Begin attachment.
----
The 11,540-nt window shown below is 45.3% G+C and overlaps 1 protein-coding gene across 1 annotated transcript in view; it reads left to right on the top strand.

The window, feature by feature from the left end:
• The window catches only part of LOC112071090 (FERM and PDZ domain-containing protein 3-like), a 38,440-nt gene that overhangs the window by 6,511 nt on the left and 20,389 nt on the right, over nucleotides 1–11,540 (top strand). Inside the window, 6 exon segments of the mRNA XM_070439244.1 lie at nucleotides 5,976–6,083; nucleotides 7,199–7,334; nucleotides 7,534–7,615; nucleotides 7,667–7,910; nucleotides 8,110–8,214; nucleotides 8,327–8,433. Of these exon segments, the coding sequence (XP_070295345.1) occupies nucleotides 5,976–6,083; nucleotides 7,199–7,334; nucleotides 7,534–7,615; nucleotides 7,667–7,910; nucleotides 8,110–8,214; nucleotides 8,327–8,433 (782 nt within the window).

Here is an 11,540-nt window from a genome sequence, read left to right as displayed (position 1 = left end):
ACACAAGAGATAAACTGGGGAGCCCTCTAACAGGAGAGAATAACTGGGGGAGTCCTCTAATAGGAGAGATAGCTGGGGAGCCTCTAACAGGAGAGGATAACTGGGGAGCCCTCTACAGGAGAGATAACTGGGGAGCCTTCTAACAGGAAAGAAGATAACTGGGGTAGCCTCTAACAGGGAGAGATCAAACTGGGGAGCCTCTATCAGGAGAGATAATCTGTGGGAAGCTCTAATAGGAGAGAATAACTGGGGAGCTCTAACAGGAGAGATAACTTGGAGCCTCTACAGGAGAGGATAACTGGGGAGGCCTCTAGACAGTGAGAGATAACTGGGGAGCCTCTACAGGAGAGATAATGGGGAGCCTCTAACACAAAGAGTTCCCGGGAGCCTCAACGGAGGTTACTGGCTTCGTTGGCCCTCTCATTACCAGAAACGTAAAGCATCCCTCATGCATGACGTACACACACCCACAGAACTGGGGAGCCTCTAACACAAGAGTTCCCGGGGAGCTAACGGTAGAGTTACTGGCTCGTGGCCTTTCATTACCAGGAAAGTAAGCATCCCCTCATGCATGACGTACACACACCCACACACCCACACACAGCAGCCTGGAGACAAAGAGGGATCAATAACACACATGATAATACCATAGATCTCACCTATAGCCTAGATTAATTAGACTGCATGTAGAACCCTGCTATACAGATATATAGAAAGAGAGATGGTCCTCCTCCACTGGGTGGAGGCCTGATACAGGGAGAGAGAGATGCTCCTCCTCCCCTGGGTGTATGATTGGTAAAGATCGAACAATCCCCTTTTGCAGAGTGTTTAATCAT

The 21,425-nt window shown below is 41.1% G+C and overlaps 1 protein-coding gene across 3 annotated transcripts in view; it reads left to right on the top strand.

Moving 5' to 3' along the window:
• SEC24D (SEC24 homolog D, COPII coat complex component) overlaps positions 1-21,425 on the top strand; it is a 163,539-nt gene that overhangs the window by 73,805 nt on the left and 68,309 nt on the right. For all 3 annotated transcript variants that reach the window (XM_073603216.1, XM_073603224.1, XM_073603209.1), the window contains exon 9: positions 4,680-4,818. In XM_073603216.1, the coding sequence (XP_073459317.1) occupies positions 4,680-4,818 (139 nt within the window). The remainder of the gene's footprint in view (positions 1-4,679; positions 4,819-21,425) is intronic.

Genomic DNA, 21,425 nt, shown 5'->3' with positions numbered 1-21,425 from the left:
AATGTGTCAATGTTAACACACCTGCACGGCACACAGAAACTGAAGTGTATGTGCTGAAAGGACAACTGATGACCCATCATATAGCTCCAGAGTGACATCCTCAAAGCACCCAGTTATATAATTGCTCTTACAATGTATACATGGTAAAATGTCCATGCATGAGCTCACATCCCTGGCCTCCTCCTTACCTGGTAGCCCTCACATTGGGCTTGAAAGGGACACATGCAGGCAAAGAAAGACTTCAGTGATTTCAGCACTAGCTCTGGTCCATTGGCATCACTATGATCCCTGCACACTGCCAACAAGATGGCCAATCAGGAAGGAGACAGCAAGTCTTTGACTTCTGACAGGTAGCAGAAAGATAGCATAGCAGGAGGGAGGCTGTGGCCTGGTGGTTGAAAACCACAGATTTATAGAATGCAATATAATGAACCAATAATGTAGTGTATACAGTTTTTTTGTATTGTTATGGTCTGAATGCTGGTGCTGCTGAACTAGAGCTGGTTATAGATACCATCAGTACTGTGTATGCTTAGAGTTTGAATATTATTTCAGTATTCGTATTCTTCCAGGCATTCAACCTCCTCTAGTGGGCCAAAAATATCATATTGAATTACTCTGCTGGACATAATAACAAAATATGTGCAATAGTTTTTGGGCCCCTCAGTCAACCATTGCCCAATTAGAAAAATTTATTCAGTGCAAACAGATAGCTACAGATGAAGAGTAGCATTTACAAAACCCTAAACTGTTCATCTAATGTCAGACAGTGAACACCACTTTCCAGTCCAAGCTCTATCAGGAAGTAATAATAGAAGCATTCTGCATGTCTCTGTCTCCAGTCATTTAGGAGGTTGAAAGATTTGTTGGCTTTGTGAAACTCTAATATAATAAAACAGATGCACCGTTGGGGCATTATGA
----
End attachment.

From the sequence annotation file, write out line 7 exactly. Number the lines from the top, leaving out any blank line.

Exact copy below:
Moving 5' to 3' along the window: